Even with the best of loads, an AR-15 will never match the long-range capability of even common bolt-action hunting rifles. Some, such as the 6.5 Grendel
, come close but still can't close the gap. And don't start the argument that an AR-10-size rifle does, either. I'll grant you that a few specialty ARs — such as NEMO's .300 Win. Mag.
— achieve true distance capability, but they cost. A lot.
Consider an AR super-load such as Black Hill's
5.56 NATO round topped with Sierra's
77-grain MatchKing. About the most aerodynamic bullet that will still feed reliably from a standard STANAG magazine, it exits at about 2,800 fps — and that's from the 20-inch barrel of a match-grade service rifle. At 600 yards — the farthest distance that competitive shooters use it — it's traveling about 1,560 fps, carries 416 foot-pounds of energy and drifts 38.6 inches in a 10-mph crosswind. Sighted in at 200 yards, it drops 86 inches at 600.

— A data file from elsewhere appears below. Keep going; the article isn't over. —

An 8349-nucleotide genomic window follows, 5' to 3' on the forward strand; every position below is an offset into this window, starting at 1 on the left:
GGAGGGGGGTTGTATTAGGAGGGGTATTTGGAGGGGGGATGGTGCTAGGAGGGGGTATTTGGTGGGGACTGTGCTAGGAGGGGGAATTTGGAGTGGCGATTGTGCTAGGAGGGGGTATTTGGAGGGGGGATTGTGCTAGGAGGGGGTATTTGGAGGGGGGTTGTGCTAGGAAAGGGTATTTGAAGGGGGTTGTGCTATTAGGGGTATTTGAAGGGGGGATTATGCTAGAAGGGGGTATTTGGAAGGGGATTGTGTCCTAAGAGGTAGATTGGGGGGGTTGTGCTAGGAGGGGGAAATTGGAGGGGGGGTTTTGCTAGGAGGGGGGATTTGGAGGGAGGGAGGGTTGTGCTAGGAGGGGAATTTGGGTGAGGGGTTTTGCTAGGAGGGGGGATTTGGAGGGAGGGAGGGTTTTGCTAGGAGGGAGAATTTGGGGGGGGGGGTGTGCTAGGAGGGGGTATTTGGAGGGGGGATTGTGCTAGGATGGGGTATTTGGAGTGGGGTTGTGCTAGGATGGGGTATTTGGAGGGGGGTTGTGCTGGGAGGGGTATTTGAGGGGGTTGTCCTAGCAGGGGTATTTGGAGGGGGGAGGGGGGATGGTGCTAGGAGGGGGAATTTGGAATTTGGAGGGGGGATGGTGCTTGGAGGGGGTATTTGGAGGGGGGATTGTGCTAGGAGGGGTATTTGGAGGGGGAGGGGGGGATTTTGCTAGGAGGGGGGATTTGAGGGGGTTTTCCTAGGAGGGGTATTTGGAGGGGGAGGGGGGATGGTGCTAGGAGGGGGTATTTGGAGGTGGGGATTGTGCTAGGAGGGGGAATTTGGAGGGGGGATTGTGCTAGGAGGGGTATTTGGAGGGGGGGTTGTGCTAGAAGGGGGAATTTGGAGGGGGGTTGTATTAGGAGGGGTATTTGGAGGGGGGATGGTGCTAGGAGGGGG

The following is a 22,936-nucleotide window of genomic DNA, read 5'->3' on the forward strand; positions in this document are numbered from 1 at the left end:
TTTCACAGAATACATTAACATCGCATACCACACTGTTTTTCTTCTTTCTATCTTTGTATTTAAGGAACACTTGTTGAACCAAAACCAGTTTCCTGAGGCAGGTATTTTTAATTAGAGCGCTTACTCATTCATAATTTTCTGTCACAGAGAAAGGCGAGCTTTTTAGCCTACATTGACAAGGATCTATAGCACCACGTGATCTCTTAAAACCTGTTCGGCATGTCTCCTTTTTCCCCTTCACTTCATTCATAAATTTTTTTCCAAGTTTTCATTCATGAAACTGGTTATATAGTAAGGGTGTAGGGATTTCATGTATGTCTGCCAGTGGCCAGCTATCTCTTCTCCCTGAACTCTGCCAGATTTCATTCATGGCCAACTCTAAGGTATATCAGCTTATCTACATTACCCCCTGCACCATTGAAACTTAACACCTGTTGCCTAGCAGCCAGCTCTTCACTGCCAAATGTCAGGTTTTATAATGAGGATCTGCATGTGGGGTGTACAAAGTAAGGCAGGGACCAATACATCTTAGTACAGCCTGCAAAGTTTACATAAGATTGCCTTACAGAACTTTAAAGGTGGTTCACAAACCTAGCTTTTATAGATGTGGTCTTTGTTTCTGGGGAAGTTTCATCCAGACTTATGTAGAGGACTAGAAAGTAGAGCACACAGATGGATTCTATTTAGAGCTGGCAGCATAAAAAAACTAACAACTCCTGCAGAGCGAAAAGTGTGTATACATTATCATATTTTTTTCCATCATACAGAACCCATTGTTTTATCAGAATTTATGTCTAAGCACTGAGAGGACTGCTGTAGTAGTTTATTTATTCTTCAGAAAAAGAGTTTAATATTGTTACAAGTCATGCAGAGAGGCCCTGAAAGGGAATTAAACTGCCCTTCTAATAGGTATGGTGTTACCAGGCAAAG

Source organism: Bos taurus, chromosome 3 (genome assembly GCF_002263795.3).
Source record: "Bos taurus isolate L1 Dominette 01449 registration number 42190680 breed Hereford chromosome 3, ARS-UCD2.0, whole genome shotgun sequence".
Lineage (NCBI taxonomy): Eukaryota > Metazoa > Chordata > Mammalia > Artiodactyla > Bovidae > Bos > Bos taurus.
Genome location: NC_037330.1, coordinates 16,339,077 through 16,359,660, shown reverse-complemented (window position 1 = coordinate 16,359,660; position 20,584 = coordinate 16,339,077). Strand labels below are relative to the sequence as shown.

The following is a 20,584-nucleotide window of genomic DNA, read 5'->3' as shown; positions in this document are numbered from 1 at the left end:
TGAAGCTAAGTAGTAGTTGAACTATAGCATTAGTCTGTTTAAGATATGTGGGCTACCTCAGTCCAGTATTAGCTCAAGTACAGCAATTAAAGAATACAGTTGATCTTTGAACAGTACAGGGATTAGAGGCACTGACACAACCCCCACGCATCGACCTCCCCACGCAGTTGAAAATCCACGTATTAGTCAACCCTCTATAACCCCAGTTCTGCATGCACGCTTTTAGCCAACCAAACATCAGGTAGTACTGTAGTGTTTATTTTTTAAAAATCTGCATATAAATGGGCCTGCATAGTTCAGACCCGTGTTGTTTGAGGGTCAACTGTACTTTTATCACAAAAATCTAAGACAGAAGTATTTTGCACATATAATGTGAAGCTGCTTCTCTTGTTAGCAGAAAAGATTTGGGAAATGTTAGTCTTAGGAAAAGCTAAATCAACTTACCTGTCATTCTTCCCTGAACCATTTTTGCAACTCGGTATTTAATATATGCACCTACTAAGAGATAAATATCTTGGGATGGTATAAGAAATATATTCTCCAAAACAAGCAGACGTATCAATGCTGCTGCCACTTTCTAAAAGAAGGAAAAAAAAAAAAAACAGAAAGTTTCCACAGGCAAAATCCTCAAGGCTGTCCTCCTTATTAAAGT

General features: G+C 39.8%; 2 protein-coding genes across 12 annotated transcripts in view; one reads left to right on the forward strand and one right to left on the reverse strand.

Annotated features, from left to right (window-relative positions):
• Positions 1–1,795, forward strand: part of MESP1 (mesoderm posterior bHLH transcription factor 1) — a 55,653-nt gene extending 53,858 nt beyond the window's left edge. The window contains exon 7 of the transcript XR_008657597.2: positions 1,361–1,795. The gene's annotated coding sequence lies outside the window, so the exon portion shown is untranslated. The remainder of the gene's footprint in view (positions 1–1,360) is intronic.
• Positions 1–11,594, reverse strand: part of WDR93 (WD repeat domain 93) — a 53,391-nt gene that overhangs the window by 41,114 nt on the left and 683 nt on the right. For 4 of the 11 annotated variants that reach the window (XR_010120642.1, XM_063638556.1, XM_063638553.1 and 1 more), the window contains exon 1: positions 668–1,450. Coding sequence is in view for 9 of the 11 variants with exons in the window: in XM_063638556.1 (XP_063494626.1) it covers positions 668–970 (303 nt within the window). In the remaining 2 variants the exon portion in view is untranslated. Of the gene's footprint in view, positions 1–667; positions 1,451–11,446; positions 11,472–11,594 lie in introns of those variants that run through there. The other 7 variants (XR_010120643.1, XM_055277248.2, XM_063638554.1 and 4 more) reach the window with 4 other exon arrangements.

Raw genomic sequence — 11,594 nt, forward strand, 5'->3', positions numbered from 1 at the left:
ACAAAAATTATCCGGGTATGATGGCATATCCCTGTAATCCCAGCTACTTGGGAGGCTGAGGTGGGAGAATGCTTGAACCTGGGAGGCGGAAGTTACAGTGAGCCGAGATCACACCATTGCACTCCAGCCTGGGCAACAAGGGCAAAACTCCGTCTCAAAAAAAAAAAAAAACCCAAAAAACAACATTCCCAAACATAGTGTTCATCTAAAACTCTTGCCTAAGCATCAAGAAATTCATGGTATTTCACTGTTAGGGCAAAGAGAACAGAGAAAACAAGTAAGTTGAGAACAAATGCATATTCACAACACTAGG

Contrast that to the common, relatively pedestrian .30-06 cartridge in a bolt action: Loaded with a good — but by no means the most aerodynamic possible, as we showcased in the AR example — bullet such as Nosler's
180-grain Accubond, which exits the muzzle of a typical hunting rifle at around 2,700 fps, it offers far more impressive ballistics. At 600 yards it's still got 1,799 fps of velocity, carries almost 1,300 foot-pounds of energy and drifts only 26.6 inches in the same wind. Sighted at 200 yards, it drops 79 inches at 600.
Don't make me bring up highly capable bolt-action cartridges such as the 6.5-284 loaded with super-aerodynamic match bullets. I don't want to humiliate you. Typical AR-15 rifles are great to about 300 yards or a bit farther in the hands of a good rifleman, but for practical use beyond there, you're far better off with a good bolt-action in a caliber capable of going the distance.